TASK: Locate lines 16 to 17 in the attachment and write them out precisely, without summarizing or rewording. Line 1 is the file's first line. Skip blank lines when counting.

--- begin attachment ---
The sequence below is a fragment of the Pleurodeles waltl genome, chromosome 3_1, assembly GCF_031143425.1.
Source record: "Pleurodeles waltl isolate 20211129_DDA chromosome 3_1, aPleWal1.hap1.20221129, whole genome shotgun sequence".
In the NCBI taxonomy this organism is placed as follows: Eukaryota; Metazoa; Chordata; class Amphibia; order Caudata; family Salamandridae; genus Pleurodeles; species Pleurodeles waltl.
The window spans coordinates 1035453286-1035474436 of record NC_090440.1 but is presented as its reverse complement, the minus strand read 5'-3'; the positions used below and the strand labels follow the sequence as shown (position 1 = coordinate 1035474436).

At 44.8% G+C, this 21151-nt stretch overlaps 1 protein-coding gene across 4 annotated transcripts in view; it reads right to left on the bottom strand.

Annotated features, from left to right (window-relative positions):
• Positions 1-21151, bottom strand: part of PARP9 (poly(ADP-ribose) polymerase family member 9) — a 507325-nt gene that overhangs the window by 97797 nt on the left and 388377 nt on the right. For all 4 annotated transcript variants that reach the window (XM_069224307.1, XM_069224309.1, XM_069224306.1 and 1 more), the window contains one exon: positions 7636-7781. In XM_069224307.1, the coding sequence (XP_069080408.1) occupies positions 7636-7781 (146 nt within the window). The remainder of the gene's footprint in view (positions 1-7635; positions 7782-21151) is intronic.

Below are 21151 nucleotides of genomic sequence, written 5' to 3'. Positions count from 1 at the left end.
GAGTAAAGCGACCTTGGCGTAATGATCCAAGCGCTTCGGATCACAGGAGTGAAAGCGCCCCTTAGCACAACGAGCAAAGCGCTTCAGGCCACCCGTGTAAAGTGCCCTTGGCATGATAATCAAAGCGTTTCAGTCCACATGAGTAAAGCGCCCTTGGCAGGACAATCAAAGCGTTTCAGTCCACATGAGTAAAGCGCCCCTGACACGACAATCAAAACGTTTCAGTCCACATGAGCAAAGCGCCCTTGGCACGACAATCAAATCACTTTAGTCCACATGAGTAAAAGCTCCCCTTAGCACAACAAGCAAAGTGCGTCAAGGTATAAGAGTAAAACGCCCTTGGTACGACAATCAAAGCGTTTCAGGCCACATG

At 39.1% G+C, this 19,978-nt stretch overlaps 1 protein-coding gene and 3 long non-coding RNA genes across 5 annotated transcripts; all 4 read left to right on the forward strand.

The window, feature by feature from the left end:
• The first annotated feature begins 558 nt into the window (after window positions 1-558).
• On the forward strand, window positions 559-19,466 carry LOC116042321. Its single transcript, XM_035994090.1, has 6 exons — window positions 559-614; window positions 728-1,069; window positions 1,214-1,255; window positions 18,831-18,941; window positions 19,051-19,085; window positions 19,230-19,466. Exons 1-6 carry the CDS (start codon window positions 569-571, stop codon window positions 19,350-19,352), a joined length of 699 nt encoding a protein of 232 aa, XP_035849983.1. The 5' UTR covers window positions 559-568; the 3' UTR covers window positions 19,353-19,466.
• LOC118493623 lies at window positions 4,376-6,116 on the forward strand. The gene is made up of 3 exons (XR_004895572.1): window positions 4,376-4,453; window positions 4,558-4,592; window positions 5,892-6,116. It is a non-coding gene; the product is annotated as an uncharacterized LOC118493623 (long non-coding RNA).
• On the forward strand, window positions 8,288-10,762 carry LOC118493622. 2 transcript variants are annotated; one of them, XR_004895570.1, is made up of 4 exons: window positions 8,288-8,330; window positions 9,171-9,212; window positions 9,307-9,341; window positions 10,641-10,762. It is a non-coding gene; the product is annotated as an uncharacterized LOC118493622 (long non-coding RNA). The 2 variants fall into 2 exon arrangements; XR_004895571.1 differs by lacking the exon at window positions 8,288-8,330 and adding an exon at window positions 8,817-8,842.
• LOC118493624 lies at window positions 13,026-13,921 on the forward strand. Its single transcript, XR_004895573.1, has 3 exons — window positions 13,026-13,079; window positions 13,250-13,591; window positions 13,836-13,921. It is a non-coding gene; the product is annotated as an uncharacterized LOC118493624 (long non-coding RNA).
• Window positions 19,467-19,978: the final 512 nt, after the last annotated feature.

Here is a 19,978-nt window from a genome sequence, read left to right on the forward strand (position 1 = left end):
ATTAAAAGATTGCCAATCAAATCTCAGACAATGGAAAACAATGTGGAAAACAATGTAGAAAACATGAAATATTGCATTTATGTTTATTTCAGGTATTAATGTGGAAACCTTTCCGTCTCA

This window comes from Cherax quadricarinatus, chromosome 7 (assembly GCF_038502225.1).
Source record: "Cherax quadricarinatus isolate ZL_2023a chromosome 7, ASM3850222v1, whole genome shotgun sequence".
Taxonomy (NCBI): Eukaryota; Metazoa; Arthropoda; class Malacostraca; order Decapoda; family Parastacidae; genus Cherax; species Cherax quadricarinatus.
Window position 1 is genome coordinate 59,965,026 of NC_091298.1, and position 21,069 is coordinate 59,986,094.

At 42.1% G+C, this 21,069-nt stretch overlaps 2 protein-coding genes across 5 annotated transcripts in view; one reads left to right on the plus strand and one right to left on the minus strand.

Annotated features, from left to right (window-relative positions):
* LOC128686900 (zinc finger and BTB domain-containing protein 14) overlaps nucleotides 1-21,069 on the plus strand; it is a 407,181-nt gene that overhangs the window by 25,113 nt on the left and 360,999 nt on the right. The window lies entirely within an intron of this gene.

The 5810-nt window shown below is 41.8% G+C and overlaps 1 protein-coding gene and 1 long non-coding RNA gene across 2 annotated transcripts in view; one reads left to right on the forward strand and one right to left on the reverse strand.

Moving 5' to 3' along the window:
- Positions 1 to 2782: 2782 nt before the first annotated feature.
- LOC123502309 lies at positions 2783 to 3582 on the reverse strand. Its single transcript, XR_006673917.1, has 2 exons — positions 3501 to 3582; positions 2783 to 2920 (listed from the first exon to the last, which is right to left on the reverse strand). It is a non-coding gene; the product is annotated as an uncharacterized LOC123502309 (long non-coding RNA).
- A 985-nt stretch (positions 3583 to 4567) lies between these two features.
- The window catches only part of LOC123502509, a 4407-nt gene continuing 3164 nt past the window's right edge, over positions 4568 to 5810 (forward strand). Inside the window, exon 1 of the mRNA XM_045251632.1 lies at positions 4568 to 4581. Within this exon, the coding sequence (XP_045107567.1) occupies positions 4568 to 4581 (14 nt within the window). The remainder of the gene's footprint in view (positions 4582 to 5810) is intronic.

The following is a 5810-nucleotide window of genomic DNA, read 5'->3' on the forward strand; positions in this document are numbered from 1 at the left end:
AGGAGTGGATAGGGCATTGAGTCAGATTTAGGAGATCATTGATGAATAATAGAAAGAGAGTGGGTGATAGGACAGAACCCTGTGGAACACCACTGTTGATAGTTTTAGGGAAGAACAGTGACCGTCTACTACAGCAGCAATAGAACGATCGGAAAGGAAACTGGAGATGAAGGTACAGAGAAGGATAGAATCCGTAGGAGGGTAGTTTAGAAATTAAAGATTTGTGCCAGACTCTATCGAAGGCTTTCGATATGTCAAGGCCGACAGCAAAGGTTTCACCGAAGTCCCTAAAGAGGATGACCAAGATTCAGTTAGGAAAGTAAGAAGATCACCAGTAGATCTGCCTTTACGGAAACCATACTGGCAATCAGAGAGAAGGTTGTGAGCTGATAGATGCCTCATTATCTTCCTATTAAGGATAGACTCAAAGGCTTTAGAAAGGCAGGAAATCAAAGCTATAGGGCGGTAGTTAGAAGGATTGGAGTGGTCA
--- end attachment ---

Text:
• LOC118493624 lies at window positions 13,026-13,921 on the forward strand. Its single transcript, XR_004895573.1, has 3 exons — window positions 13,026-13,079; window positions 13,250-13,591; window positions 13,836-13,921. It is a non-coding gene; the product is annotated as an uncharacterized LOC118493624 (long non-coding RNA).
• Window positions 19,467-19,978: the final 512 nt, after the last annotated feature.